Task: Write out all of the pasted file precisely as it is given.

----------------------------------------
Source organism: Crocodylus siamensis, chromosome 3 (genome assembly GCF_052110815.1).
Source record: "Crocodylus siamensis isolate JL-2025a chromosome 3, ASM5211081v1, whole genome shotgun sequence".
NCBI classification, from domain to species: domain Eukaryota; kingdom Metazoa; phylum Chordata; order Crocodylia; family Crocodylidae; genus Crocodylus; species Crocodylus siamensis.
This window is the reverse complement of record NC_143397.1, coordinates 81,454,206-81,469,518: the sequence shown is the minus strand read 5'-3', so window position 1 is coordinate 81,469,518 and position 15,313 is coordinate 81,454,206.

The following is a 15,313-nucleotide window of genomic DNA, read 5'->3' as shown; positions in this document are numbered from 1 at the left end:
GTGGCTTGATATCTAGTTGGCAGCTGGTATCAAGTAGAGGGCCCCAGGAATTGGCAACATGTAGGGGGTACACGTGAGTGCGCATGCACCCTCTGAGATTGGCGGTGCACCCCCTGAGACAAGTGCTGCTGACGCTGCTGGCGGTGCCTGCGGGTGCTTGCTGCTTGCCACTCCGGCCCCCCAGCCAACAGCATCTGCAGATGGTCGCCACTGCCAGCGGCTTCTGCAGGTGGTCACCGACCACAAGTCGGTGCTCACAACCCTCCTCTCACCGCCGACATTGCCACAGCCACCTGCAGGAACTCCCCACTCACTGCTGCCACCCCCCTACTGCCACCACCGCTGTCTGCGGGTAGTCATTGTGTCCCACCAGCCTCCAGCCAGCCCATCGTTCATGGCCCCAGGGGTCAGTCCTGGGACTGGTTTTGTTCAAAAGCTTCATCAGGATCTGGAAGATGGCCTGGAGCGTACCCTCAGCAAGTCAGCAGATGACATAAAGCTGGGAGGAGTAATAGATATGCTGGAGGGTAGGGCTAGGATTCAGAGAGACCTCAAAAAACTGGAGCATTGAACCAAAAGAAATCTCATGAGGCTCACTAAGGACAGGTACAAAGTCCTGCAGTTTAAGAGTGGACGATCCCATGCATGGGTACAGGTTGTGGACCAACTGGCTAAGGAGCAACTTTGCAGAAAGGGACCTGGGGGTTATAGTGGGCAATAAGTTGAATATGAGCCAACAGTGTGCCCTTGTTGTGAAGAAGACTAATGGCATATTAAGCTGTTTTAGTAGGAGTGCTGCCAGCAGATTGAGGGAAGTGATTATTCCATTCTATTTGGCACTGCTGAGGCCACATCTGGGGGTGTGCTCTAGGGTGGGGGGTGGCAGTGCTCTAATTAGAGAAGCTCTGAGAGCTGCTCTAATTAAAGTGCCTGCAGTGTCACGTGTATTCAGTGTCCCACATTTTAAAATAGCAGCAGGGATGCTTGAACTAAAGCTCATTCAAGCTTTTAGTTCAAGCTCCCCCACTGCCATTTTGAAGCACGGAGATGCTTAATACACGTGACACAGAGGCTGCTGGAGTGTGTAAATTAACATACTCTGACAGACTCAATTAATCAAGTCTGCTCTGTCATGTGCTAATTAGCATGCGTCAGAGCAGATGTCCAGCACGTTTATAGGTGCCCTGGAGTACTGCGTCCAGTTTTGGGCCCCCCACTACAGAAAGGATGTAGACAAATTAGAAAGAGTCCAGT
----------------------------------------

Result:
Source organism: Crocodylus siamensis, chromosome 3 (genome assembly GCF_052110815.1).
Source record: "Crocodylus siamensis isolate JL-2025a chromosome 3, ASM5211081v1, whole genome shotgun sequence".
NCBI classification, from domain to species: domain Eukaryota; kingdom Metazoa; phylum Chordata; order Crocodylia; family Crocodylidae; genus Crocodylus; species Crocodylus siamensis.
This window is the reverse complement of record NC_143397.1, coordinates 81,454,206-81,469,518: the sequence shown is the minus strand read 5'-3', so window position 1 is coordinate 81,469,518 and position 15,313 is coordinate 81,454,206.

The following is a 15,313-nucleotide window of genomic DNA, read 5'->3' as shown; positions in this document are numbered from 1 at the left end:
GTGGCTTGATATCTAGTTGGCAGCTGGTATCAAGTAGAGGGCCCCAGGAATTGGCAACATGTAGGGGGTACACGTGAGTGCGCATGCACCCTCTGAGATTGGCGGTGCACCCCCTGAGACAAGTGCTGCTGACGCTGCTGGCGGTGCCTGCGGGTGCTTGCTGCTTGCCACTCCGGCCCCCCAGCCAACAGCATCTGCAGATGGTCGCCACTGCCAGCGGCTTCTGCAGGTGGTCACCGACCACAAGTCGGTGCTCACAACCCTCCTCTCACCGCCGACATTGCCACAGCCACCTGCAGGAACTCCCCACTCACTGCTGCCACCCCCCTACTGCCACCACCGCTGTCTGCGGGTAGTCATTGTGTCCCACCAGCCTCCAGCCAGCCCATCGTTCATGGCCCCAGGGGTCAGTCCTGGGACTGGTTTTGTTCAAAAGCTTCATCAGGATCTGGAAGATGGCCTGGAGCGTACCCTCAGCAAGTCAGCAGATGACATAAAGCTGGGAGGAGTAATAGATATGCTGGAGGGTAGGGCTAGGATTCAGAGAGACCTCAAAAAACTGGAGCATTGAACCAAAAGAAATCTCATGAGGCTCACTAAGGACAGGTACAAAGTCCTGCAGTTTAAGAGTGGACGATCCCATGCATGGGTACAGGTTGTGGACCAACTGGCTAAGGAGCAACTTTGCAGAAAGGGACCTGGGGGTTATAGTGGGCAATAAGTTGAATATGAGCCAACAGTGTGCCCTTGTTGTGAAGAAGACTAATGGCATATTAAGCTGTTTTAGTAGGAGTGCTGCCAGCAGATTGAGGGAAGTGATTATTCCATTCTATTTGGCACTGCTGAGGCCACATCTGGGGGTGTGCTCTAGGGTGGGGGGTGGCAGTGCTCTAATTAGAGAAGCTCTGAGAGCTGCTCTAATTAAAGTGCCTGCAGTGTCACGTGTATTCAGTGTCCCACATTTTAAAATAGCAGCAGGGATGCTTGAACTAAAGCTCATTCAAGCTTTTAGTTCAAGCTCCCCCACTGCCATTTTGAAGCACGGAGATGCTTAATACACGTGACACAGAGGCTGCTGGAGTGTGTAAATTAACATACTCTGACAGACTCAATTAATCAAGTCTGCTCTGTCATGTGCTAATTAGCATGCGTCAGAGCAGATGTCCAGCACGTTTATAGGTGCCCTGGAGTACTGCGTCCAGTTTTGGGCCCCCCACTACAGAAAGGATGTAGACAAATTAGAAAGAGTCCAGT